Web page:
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Geophyte    [ Botany ]

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Adjective: Geophytic
  Herbaceous perennial plant with underground storage organs and perennating bud (s) buried below the soil level which form aerial growth.  

(Photo 1)  Haworthia emelyae v. comptoniana.
The tuberose roots of this succulent geophyte are  Contractile  and pull the plant deeper into the soil to protect the perennating bud from sun and heat during the dry season.


Geophytes are a kind of plant having the capability to survive arid  environmental conditions by dying back to underground storage organs. Storage organs are reserves of food (e.g. carbohydrates, proteins), nutrients (e.g. mineral salt), and water, and may be classified as bulbs, corms, rhizomes, stem tubers, root tubers, and enlarged hypocotyls (caudex).
This phase in geophyte development is often referred to as a dormancy period or resting stage; however, such terms are misleading. The storage organ is never physiologically dormant even when aerial growth is halted. It continues to change and constantly senses its environment so the term "dormancy" will more properly refers to the period of the geophyte life cycle when there is no above-ground tissue.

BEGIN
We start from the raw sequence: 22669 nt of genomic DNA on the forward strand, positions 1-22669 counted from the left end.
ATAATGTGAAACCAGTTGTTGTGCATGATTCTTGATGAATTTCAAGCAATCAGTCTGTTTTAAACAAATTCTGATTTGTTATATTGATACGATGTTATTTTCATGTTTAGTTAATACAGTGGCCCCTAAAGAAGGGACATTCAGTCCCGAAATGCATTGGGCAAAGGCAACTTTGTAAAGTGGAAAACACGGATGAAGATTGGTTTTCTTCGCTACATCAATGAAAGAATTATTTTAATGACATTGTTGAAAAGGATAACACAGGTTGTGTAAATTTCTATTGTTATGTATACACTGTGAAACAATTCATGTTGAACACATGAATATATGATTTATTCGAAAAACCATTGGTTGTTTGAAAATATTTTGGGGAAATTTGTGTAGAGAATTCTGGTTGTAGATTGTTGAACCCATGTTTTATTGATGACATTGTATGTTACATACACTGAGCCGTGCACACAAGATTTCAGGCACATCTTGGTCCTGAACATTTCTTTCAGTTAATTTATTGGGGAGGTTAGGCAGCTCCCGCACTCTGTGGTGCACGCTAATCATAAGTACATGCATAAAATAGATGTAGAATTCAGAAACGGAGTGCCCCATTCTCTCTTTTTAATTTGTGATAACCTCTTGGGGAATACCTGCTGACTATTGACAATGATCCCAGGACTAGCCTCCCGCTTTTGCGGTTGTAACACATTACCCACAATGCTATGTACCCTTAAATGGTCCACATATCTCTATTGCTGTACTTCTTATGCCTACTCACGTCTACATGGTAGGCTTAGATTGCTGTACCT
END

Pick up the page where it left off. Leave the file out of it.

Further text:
The above ground portions of the plant (usually annual deciduous shoots or leaves) typically die off during the dry parts of the year or in the winter season leaving only the storage organs in the soil, but the plant is able to "re"-sprout when the environmental conditions are appropriate using the food reserves in the underground portion and as a result, geophytes in their natural habitats are capable of perennial life cycles.
Most geophytic plant species may be propagated by division or proliferation of the underground  structure such as a bulbs, rhizomes, tubers,.


Geophytes are a subdivision of cryptophytes  plant  

Plants with resting buds lying either beneath the surface of the ground as a bulbs, corms, rhizomes, etc., or a resting buds submerged under water.

Cryptophytes are further divided up into one of the following:

  • Geophytes: resting in dry land, e.g. Tulip, Ariocarpus
  • Helophytes: resting in marshy, lake or pond edges, e.g. Reed Mace.
  • Hydrophytes: resting by being submerged under water, e.g. Frogbit.


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